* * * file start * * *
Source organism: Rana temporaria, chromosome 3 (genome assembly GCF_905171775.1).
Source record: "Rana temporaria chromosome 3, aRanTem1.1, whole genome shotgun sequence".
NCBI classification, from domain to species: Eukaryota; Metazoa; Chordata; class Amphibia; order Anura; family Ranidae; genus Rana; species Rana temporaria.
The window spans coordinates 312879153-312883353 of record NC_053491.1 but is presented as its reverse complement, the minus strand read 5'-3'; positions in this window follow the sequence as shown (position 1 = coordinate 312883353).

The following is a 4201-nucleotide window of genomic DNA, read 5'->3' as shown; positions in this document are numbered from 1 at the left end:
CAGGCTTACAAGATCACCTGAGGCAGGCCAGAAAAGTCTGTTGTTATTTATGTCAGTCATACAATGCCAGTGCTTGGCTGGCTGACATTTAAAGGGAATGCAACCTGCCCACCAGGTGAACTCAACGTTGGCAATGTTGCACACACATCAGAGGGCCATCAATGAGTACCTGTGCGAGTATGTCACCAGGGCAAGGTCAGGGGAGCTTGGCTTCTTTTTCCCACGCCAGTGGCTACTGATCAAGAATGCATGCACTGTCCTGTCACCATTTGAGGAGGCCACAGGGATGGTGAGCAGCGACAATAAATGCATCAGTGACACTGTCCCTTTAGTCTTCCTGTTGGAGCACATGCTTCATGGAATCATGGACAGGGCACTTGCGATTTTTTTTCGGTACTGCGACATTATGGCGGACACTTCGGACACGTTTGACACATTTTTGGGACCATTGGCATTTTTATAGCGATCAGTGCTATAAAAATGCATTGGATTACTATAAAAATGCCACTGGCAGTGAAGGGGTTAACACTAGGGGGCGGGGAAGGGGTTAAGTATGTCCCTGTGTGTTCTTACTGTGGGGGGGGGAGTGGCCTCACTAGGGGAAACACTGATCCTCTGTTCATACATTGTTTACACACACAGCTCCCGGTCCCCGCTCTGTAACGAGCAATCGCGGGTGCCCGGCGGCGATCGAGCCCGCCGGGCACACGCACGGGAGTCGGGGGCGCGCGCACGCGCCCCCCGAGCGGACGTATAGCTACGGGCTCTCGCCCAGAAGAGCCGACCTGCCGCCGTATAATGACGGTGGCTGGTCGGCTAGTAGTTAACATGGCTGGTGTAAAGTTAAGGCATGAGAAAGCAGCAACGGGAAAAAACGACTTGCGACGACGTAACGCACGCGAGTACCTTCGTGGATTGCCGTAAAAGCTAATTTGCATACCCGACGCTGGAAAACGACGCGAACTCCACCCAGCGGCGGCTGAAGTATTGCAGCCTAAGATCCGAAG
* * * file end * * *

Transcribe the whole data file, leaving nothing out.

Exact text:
Source organism: Rana temporaria, chromosome 3 (genome assembly GCF_905171775.1).
Source record: "Rana temporaria chromosome 3, aRanTem1.1, whole genome shotgun sequence".
NCBI classification, from domain to species: Eukaryota; Metazoa; Chordata; class Amphibia; order Anura; family Ranidae; genus Rana; species Rana temporaria.
The window spans coordinates 312879153-312883353 of record NC_053491.1 but is presented as its reverse complement, the minus strand read 5'-3'; positions in this window follow the sequence as shown (position 1 = coordinate 312883353).

The following is a 4201-nucleotide window of genomic DNA, read 5'->3' as shown; positions in this document are numbered from 1 at the left end:
CAGGCTTACAAGATCACCTGAGGCAGGCCAGAAAAGTCTGTTGTTATTTATGTCAGTCATACAATGCCAGTGCTTGGCTGGCTGACATTTAAAGGGAATGCAACCTGCCCACCAGGTGAACTCAACGTTGGCAATGTTGCACACACATCAGAGGGCCATCAATGAGTACCTGTGCGAGTATGTCACCAGGGCAAGGTCAGGGGAGCTTGGCTTCTTTTTCCCACGCCAGTGGCTACTGATCAAGAATGCATGCACTGTCCTGTCACCATTTGAGGAGGCCACAGGGATGGTGAGCAGCGACAATAAATGCATCAGTGACACTGTCCCTTTAGTCTTCCTGTTGGAGCACATGCTTCATGGAATCATGGACAGGGCACTTGCGATTTTTTTTCGGTACTGCGACATTATGGCGGACACTTCGGACACGTTTGACACATTTTTGGGACCATTGGCATTTTTATAGCGATCAGTGCTATAAAAATGCATTGGATTACTATAAAAATGCCACTGGCAGTGAAGGGGTTAACACTAGGGGGCGGGGAAGGGGTTAAGTATGTCCCTGTGTGTTCTTACTGTGGGGGGGGGAGTGGCCTCACTAGGGGAAACACTGATCCTCTGTTCATACATTGTTTACACACACAGCTCCCGGTCCCCGCTCTGTAACGAGCAATCGCGGGTGCCCGGCGGCGATCGAGCCCGCCGGGCACACGCACGGGAGTCGGGGGCGCGCGCACGCGCCCCCCGAGCGGACGTATAGCTACGGGCTCTCGCCCAGAAGAGCCGACCTGCCGCCGTATAATGACGGTGGCTGGTCGGCTAGTAGTTAACATGGCTGGTGTAAAGTTAAGGCATGAGAAAGCAGCAACGGGAAAAAACGACTTGCGACGACGTAACGCACGCGAGTACCTTCGTGGATTGCCGTAAAAGCTAATTTGCATACCCGACGCTGGAAAACGACGCGAACTCCACCCAGCGGCGGCTGAAGTATTGCAGCCTAAGATCCGAAG